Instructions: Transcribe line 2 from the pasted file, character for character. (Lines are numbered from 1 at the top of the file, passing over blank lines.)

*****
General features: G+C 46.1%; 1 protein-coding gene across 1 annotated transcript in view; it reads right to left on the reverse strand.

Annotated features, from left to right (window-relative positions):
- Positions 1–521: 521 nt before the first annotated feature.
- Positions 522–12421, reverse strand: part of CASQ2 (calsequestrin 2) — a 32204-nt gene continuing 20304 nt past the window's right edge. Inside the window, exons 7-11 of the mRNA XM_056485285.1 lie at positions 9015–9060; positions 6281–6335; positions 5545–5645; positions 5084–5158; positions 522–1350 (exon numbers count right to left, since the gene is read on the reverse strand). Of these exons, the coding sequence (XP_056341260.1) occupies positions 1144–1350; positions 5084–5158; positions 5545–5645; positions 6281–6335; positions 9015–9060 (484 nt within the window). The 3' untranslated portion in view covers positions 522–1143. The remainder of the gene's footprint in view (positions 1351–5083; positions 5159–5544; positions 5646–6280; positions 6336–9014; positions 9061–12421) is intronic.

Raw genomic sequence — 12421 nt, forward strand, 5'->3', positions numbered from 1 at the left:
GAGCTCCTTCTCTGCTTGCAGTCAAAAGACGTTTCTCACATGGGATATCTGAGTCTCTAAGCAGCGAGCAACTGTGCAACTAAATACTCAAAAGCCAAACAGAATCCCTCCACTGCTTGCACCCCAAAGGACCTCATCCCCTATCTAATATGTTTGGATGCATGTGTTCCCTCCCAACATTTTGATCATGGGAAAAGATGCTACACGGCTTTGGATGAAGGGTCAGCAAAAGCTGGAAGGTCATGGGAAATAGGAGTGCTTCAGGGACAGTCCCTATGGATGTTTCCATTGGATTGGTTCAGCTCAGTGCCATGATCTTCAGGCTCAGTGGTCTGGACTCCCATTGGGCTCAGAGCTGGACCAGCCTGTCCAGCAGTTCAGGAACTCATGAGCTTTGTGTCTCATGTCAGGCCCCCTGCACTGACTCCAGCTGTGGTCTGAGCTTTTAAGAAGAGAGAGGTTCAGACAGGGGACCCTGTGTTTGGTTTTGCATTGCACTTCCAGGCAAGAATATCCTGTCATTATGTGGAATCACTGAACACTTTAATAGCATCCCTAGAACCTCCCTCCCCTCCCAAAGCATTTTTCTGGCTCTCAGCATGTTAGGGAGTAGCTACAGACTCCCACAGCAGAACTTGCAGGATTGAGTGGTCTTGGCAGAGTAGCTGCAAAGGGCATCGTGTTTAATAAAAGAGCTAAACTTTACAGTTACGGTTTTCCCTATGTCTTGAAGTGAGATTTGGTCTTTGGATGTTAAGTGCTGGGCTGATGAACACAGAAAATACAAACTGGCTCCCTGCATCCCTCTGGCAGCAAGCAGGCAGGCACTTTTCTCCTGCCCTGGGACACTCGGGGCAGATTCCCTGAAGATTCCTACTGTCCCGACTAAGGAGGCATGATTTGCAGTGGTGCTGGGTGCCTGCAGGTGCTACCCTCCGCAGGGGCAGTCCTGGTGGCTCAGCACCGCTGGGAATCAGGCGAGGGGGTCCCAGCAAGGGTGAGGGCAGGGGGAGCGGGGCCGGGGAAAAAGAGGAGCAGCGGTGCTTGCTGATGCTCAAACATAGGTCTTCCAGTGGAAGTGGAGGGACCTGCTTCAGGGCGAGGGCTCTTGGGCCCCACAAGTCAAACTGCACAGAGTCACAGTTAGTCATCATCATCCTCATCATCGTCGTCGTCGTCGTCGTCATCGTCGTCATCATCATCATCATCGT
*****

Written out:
Annotated features, from left to right (window-relative positions):